MLJ Monday | 40 Years Ago Today

On June 8, 1980 D. Martyn Lloyd-Jones preached his final sermon. The text was Joshua 4:6 – “What do those stones mean to you?” As far as I know, there is no transcript or recording of this sermon. But he preached this text at least once before in 1977, giving a firm call to remember the works of the Lord in history- first and foremost, the work of Christ in the gospel. Lloyd-Jones died the next year on March 1, 1981.

A Snap Shot of His Life
Lloyd-Jones (1899-1981) was born in Cardiff, Wales. Trained as a medical physician at Barts in London, he entered the ministry after a two-year struggle with a call to preach the gospel. He first ministered in the small Welsh town of Sandfields, Aberavon for 10 years before returning to London to serve as the associate pastor of Westminster Chapel with G. Campbell Morgan in 1939. Lloyd-Jones became the pastor of Westminster Chapel in 1943 upon Morgan’s retirement.

For the next 29 years, Lloyd-Jones would carefully, slowly, and passionately preach the word to the people of Westminster Chapel. He was known for his desire for revival, simplicity of exposition, and his sharp medically-trained, investigative mind. Lloyd-Jones left no stone unturned in a text as is reflected in his surprisingly long sermon series’ through books of the Bible (12 years in Romans!).

Many of his sermon series were edited into book form, including his enduring works like Revival, Studies in the Sermon on the Mount, Great Doctrines of the Bible, and Spiritual DepressionIn 1969, Lloyd-Jones gave a series of lectures on preaching at Westminster Theological Seminary in Philadelphia. These great explorations on the nature and centrality of preaching became the classic Preaching and Preachers. Two comments he makes in the preface of this work wonderfully capture Lloyd-Jones:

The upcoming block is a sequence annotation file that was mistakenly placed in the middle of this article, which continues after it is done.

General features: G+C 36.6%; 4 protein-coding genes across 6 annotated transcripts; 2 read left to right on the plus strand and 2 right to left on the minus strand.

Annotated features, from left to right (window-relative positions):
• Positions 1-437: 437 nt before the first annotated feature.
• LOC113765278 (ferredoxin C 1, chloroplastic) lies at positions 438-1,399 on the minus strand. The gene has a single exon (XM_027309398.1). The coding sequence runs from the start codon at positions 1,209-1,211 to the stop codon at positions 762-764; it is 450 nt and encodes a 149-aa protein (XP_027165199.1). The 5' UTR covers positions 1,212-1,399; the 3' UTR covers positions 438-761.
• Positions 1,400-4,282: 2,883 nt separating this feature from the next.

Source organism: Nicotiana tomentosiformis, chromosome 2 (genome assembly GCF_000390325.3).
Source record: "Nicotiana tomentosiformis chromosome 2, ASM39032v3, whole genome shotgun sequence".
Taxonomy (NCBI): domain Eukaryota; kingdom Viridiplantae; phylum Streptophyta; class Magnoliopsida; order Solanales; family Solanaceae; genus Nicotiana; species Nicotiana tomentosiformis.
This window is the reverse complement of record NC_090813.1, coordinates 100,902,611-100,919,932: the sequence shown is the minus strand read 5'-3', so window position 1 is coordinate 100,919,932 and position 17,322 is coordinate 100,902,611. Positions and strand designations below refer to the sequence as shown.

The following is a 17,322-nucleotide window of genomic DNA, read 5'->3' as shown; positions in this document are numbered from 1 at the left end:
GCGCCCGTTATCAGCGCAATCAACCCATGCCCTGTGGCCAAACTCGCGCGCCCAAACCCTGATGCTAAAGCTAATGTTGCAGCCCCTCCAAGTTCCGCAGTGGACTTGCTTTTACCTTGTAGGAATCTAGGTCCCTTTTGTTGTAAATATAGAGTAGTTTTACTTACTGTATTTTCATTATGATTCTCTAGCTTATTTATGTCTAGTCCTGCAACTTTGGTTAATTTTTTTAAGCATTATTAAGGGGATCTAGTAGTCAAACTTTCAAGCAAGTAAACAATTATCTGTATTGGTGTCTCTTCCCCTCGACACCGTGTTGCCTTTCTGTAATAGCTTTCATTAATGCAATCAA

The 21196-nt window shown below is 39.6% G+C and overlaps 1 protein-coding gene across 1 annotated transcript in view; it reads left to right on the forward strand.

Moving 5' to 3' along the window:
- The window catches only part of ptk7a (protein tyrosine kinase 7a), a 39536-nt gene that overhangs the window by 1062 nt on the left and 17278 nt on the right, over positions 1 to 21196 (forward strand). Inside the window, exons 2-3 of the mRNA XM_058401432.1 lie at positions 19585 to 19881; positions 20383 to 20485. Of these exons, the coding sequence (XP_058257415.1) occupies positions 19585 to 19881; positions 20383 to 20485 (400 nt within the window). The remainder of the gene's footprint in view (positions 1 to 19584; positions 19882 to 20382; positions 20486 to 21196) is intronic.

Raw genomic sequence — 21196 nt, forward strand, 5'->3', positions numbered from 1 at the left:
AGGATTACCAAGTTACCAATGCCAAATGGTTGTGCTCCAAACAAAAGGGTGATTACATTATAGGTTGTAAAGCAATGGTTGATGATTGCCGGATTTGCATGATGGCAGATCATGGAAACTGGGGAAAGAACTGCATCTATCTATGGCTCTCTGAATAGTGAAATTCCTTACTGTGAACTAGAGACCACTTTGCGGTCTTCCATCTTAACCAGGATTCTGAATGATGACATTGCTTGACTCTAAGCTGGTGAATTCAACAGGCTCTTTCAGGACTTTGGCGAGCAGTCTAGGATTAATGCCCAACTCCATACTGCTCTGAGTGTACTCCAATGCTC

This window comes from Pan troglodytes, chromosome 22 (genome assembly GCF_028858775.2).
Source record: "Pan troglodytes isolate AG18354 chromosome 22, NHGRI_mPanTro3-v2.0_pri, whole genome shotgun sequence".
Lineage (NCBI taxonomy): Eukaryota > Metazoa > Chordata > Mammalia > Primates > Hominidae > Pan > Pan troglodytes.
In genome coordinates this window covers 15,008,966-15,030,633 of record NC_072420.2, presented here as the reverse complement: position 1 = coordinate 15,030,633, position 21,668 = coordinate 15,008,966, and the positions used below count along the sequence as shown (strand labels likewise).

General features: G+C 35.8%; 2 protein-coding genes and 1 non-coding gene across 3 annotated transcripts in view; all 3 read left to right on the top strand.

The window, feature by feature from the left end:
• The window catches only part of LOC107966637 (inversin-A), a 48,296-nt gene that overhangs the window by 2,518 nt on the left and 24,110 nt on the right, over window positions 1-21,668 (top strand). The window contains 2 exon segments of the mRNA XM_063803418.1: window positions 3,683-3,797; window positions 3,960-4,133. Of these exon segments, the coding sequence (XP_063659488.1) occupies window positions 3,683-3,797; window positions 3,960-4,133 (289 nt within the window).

“Some may object to my dogmatic assertions, but I do not apologize for them. Every preacher should believe strongly in his own method; and if I cannot persuade all of the rightness of mine, I can at least stimulate them to think and to consider other possibilities.” (Preaching and Preachers, 14)

This was Lloyd-Jones; firm in his convictions, unapologetic, and aiming to persuade. Yet the end of that same paragraph gives us another glimpse:

“With many others, I pray that ‘the Lord of the harvest may thrust forth’ many mighty preachers to proclaim ‘the unsearchable riches of Christ.’

This is why Lloyd-Jones wielded his logic on fire and longed for others to do the same. Because in Christ there are unsearchable riches and unimaginable treasures the world must discover!

Why Lloyd-Jones?
I remember hearing John Piper encouraging young pastors to find a theologian from history to study and learn from. I chose Lloyd-Jones for a number of reasons. Here are four:

His Boldness:
I tend to struggle with people-pleasing. When left unchecked, this will kill a ministry. Lloyd-Jones exhibited a backbone that I need. Ministers need to stand firmly upon the truth against the blowing winds of worldliness. Even those who do not agree with all of his convictions can learn from his consistent faithfulness.


His Emphasis on The Holy Spirit & Revival

He was greatly concerned for the Church to be continually revived by the Holy Spirit for the glory of God and usefulness in the world. This led to constant warnings of the dangers of worldly influence upon the church as well as an urgent call for prayerful-reliance upon the Holy Spirit.


His Long-Haul Pastoral Faithfulness
He loved the people of small-town Sandfields, Aberavon for 10 years. Then the people of London for nearly 30. He loved them well in many ways, but the primary way was through the Word of God – a feeding of his own soul that he served up to others week-in and week-out. This is a refreshing reminder of the simplicity of pastoral ministry and the necessity of patient faithfulness.


He was a Family Man

Many men in church history were beasts in the pulpit, but failures in the home. This kind of inconsistency tarnishes the legacy of such figures. Lloyd-Jones was consistent. He loved his wife, his children, and his grandchildren well. They speak highly of him to this very day. Lord, make this true of me!

Lloyd-Jones was only human, and thus flawed like all of us. But God used him mightily. This is the value of Christian biography. Looking back and learning from him and Christians like him helps us look upward to Christ and press on in our pursuit of Him (Hebrews 11:39-12:2)

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